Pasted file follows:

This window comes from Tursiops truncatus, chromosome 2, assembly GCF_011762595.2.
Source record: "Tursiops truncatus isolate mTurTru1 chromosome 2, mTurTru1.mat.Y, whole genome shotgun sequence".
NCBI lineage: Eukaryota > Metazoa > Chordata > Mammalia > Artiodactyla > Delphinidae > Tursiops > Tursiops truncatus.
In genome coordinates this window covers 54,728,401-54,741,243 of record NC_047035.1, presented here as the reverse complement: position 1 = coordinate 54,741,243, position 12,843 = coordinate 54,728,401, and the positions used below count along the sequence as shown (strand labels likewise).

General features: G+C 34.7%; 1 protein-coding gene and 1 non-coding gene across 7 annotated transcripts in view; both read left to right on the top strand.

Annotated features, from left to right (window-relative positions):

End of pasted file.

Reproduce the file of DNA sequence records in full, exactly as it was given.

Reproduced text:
This window comes from Tursiops truncatus, chromosome 2, assembly GCF_011762595.2.
Source record: "Tursiops truncatus isolate mTurTru1 chromosome 2, mTurTru1.mat.Y, whole genome shotgun sequence".
NCBI lineage: Eukaryota > Metazoa > Chordata > Mammalia > Artiodactyla > Delphinidae > Tursiops > Tursiops truncatus.
In genome coordinates this window covers 54,728,401-54,741,243 of record NC_047035.1, presented here as the reverse complement: position 1 = coordinate 54,741,243, position 12,843 = coordinate 54,728,401, and the positions used below count along the sequence as shown (strand labels likewise).

General features: G+C 34.7%; 1 protein-coding gene and 1 non-coding gene across 7 annotated transcripts in view; both read left to right on the top strand.

Annotated features, from left to right (window-relative positions):